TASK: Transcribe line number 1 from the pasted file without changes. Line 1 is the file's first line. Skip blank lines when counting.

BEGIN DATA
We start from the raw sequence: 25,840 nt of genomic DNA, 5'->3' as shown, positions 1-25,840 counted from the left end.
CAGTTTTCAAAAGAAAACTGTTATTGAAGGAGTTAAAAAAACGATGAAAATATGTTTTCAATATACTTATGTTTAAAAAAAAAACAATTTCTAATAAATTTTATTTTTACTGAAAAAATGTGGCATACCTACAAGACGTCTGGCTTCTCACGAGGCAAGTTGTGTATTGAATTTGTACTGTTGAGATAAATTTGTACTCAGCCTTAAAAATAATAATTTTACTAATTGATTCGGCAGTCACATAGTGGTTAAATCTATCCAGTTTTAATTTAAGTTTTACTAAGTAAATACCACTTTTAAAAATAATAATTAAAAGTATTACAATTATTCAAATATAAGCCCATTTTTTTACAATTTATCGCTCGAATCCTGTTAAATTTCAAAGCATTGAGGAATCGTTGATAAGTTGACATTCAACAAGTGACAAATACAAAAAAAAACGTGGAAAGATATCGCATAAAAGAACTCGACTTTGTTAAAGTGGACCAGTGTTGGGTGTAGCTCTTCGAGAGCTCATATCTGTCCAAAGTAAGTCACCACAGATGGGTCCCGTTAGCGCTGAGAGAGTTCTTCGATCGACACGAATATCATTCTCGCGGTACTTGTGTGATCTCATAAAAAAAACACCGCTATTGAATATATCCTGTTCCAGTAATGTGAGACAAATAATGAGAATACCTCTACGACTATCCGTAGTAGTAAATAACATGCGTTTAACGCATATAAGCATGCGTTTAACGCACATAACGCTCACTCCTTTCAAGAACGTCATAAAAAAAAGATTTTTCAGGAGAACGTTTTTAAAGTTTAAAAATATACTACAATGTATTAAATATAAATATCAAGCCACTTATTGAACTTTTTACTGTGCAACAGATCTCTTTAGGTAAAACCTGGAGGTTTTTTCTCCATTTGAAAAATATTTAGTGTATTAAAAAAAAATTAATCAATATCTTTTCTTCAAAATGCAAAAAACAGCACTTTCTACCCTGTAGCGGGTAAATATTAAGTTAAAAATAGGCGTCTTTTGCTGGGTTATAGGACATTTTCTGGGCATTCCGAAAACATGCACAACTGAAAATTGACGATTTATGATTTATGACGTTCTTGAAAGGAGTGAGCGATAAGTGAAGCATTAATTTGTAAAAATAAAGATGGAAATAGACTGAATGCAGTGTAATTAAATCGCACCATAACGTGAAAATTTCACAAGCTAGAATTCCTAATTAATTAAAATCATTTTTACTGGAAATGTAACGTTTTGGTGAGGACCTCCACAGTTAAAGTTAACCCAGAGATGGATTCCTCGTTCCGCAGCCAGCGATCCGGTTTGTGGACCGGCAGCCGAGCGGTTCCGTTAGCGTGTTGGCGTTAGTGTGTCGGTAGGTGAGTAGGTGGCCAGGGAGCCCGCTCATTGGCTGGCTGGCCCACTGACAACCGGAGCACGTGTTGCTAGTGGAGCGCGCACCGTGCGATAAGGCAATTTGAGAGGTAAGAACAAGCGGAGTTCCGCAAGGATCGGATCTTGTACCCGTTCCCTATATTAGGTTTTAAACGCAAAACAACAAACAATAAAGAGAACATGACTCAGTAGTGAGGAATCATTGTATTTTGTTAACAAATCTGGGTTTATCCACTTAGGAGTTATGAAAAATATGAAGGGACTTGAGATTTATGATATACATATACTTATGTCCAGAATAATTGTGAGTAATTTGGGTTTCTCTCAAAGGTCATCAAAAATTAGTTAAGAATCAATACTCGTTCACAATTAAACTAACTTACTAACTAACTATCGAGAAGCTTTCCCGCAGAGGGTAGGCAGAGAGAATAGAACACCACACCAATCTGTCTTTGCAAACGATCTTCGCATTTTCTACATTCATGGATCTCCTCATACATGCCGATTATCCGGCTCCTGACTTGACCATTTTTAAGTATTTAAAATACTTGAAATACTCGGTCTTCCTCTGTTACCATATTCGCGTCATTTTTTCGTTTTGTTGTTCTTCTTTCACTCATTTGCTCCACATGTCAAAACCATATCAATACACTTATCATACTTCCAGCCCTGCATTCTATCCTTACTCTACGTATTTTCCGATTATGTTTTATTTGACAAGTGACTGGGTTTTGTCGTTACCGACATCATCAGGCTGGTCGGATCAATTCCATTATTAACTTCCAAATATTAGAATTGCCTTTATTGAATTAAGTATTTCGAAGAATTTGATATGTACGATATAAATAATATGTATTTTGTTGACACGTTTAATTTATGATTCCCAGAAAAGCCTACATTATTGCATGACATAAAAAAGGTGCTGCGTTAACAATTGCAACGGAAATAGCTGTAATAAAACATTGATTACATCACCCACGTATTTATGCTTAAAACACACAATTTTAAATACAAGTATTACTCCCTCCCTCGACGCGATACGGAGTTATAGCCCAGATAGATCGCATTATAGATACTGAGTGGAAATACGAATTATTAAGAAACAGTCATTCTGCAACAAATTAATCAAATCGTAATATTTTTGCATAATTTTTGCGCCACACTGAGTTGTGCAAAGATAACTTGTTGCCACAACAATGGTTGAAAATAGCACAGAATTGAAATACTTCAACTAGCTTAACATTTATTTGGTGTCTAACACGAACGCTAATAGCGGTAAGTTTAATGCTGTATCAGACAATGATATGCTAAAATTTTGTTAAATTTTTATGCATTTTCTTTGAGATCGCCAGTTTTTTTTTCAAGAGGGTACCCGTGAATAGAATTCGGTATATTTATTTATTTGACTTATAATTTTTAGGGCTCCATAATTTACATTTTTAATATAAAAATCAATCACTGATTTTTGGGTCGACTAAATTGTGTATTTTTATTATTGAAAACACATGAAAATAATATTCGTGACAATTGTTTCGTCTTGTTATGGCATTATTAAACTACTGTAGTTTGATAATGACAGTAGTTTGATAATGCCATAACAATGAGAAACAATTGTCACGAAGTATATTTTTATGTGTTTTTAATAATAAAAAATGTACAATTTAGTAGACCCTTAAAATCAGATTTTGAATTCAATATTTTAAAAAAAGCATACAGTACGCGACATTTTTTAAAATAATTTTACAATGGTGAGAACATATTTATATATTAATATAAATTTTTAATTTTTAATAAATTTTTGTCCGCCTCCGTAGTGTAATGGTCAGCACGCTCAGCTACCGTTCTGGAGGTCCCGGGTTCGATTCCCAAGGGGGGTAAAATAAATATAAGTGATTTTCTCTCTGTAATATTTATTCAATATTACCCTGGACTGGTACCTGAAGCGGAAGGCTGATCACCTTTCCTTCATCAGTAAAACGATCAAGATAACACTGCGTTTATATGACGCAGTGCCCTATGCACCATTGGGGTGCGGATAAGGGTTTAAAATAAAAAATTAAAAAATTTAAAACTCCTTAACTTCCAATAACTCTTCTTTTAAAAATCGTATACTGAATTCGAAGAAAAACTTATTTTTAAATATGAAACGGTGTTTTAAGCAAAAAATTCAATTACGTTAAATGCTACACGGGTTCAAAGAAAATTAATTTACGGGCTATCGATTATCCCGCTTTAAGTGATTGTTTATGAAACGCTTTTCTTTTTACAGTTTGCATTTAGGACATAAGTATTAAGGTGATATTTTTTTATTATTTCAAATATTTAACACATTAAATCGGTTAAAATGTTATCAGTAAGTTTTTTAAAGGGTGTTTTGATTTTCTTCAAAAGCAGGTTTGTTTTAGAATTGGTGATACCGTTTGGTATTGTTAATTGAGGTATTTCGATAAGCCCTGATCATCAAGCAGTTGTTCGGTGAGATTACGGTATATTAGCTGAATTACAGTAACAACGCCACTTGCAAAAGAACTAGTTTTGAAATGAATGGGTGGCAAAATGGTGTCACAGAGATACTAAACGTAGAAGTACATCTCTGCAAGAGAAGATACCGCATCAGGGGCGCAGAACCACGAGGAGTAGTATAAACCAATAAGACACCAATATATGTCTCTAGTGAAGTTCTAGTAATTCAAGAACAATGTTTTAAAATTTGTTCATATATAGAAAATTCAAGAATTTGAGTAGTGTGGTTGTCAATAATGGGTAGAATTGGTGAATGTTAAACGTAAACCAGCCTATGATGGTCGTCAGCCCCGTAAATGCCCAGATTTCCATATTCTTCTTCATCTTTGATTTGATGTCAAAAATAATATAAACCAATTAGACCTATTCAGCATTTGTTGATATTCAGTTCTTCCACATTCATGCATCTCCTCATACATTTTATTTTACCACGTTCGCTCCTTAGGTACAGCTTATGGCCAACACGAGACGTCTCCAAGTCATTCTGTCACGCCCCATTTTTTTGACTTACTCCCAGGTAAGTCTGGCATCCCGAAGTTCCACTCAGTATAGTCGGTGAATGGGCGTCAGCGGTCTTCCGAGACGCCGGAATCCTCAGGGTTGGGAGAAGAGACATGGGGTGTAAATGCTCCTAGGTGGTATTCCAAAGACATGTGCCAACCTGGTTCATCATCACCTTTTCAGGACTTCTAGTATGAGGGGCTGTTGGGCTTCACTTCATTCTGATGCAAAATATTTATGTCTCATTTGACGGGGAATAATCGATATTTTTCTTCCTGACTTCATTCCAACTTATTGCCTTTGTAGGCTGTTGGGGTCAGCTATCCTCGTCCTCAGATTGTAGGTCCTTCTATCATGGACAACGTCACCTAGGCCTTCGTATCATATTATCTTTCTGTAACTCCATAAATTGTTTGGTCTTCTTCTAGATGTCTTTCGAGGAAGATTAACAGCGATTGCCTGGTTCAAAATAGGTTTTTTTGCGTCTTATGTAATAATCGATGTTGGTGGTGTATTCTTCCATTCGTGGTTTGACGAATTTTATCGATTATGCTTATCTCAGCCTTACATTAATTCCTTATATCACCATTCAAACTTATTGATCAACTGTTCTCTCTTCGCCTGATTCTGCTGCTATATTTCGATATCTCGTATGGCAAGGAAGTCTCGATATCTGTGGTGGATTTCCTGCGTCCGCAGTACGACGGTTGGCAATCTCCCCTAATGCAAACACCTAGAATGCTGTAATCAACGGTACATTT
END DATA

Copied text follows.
We start from the raw sequence: 25,840 nt of genomic DNA, 5'->3' as shown, positions 1-25,840 counted from the left end.